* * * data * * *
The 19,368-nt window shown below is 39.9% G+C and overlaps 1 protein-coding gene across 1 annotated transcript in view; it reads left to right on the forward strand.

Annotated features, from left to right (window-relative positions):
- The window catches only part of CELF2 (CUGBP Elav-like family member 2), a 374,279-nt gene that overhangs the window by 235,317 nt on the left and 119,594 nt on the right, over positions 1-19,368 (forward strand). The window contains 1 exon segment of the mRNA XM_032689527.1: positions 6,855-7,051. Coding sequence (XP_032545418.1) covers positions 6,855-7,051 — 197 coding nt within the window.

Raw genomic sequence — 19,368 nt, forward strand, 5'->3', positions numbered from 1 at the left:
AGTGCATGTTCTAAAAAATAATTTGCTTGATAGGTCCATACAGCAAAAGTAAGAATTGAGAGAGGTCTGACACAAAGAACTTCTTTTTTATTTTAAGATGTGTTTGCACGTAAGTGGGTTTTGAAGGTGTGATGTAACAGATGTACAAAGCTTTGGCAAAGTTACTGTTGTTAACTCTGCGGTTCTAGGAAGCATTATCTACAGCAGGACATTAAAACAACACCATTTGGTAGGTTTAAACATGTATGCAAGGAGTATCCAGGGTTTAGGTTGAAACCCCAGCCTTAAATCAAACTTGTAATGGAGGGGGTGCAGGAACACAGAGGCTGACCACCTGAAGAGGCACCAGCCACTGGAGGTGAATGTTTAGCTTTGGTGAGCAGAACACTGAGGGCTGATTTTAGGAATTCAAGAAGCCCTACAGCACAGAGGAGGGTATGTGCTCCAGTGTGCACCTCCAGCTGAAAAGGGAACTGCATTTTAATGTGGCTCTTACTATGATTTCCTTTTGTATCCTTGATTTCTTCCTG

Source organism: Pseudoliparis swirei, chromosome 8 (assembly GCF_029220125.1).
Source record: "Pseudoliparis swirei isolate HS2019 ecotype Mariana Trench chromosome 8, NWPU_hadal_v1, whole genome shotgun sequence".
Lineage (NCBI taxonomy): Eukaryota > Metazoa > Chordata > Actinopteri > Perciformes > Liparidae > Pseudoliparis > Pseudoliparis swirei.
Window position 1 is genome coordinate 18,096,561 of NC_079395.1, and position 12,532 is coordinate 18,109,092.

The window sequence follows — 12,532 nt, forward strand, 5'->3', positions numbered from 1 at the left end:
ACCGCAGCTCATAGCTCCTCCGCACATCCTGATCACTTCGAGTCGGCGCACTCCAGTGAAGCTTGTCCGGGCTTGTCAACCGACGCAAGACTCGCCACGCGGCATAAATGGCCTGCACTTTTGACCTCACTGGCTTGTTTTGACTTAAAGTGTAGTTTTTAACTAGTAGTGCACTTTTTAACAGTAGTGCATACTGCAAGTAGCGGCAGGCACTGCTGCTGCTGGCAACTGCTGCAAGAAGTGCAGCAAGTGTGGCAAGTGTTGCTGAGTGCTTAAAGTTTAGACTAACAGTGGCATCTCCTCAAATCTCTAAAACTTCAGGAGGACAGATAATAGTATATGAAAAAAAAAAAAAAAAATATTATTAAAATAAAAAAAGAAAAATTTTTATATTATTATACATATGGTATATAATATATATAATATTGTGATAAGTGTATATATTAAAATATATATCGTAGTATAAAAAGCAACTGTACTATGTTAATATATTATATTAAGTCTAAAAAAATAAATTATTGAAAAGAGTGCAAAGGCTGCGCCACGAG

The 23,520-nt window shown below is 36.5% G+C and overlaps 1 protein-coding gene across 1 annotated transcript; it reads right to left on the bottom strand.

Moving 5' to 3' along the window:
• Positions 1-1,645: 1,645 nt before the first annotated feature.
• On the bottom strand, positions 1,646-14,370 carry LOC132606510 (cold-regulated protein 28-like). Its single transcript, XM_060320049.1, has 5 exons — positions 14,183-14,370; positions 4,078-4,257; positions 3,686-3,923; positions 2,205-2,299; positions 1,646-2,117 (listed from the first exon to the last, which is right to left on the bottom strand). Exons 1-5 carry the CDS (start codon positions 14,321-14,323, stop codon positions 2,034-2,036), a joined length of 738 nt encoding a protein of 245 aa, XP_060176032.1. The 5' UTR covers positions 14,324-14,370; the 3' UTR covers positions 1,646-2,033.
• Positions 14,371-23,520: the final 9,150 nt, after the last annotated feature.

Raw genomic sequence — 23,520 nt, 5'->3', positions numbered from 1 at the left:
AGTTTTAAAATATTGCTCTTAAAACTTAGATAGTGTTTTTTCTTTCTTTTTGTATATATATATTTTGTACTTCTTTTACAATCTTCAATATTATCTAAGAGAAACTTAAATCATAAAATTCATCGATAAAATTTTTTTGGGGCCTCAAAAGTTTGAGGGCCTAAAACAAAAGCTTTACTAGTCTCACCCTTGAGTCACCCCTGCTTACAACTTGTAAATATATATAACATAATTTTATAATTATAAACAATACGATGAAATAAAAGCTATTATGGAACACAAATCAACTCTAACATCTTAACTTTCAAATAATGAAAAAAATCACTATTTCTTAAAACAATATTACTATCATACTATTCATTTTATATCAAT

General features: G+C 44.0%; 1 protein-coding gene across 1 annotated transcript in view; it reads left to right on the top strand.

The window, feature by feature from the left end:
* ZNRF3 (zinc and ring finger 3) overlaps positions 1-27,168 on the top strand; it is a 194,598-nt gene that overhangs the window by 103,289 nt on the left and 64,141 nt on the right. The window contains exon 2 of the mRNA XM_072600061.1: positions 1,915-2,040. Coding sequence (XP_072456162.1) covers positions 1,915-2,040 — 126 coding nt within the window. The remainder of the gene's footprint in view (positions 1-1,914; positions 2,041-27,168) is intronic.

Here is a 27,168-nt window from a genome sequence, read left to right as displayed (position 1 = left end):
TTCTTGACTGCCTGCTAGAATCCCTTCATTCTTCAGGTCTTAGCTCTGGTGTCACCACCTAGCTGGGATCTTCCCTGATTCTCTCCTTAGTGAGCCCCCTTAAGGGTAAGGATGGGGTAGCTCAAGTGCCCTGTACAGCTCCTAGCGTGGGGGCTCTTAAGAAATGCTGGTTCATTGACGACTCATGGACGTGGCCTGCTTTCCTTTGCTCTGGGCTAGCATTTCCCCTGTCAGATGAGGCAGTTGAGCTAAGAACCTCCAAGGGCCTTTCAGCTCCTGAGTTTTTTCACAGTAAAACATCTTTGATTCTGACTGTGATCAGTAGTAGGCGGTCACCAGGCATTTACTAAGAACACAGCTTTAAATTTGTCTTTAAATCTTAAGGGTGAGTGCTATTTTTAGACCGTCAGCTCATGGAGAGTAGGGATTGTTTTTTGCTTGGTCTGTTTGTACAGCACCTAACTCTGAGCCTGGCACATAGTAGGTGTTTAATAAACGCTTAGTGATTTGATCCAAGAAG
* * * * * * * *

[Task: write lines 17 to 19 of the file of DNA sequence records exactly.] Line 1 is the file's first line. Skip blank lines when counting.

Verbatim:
Raw genomic sequence — 23,520 nt, 5'->3', positions numbered from 1 at the left:
AGTTTTAAAATATTGCTCTTAAAACTTAGATAGTGTTTTTTCTTTCTTTTTGTATATATATATTTTGTACTTCTTTTACAATCTTCAATATTATCTAAGAGAAACTTAAATCATAAAATTCATCGATAAAATTTTTTTGGGGCCTCAAAAGTTTGAGGGCCTAAAACAAAAGCTTTACTAGTCTCACCCTTGAGTCACCCCTGCTTACAACTTGTAAATATATATAACATAATTTTATAATTATAAACAATACGATGAAATAAAAGCTATTATGGAACACAAATCAACTCTAACATCTTAACTTTCAAATAATGAAAAAAATCACTATTTCTTAAAACAATATTACTATCATACTATTCATTTTATATCAAT

General features: G+C 44.0%; 1 protein-coding gene across 1 annotated transcript in view; it reads left to right on the top strand.